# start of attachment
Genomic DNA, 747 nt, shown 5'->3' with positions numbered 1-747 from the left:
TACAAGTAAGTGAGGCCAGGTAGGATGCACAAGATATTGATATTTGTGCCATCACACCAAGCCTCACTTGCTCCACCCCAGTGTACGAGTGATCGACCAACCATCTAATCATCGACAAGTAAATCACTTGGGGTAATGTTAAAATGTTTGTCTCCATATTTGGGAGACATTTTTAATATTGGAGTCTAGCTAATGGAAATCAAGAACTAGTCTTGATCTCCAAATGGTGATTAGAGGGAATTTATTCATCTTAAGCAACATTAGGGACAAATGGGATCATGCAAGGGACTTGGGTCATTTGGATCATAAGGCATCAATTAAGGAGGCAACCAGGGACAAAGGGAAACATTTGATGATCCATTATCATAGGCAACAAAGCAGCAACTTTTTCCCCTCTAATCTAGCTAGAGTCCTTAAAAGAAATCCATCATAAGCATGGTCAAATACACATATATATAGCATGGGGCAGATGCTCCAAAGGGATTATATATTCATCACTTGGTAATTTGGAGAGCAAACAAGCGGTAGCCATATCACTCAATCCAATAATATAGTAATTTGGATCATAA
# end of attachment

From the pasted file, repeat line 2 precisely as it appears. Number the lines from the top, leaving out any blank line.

TACAAGTAAGTGAGGCCAGGTAGGATGCACAAGATATTGATATTTGTGCCATCACACCAAGCCTCACTTGCTCCACCCCAGTGTACGAGTGATCGACCAACCATCTAATCATCGACAAGTAAATCACTTGGGGTAATGTTAAAATGTTTGTCTCCATATTTGGGAGACATTTTTAATATTGGAGTCTAGCTAATGGAAATCAAGAACTAGTCTTGATCTCCAAATGGTGATTAGAGGGAATTTATTCATCTTAAGCAACATTAGGGACAAATGGGATCATGCAAGGGACTTGGGTCATTTGGATCATAAGGCATCAATTAAGGAGGCAACCAGGGACAAAGGGAAACATTTGATGATCCATTATCATAGGCAACAAAGCAGCAACTTTTTCCCCTCTAATCTAGCTAGAGTCCTTAAAAGAAATCCATCATAAGCATGGTCAAATACACATATATATAGCATGGGGCAGATGCTCCAAAGGGATTATATATTCATCACTTGGTAATTTGGAGAGCAAACAAGCGGTAGCCATATCACTCAATCCAATAATATAGTAATTTGGATCATAA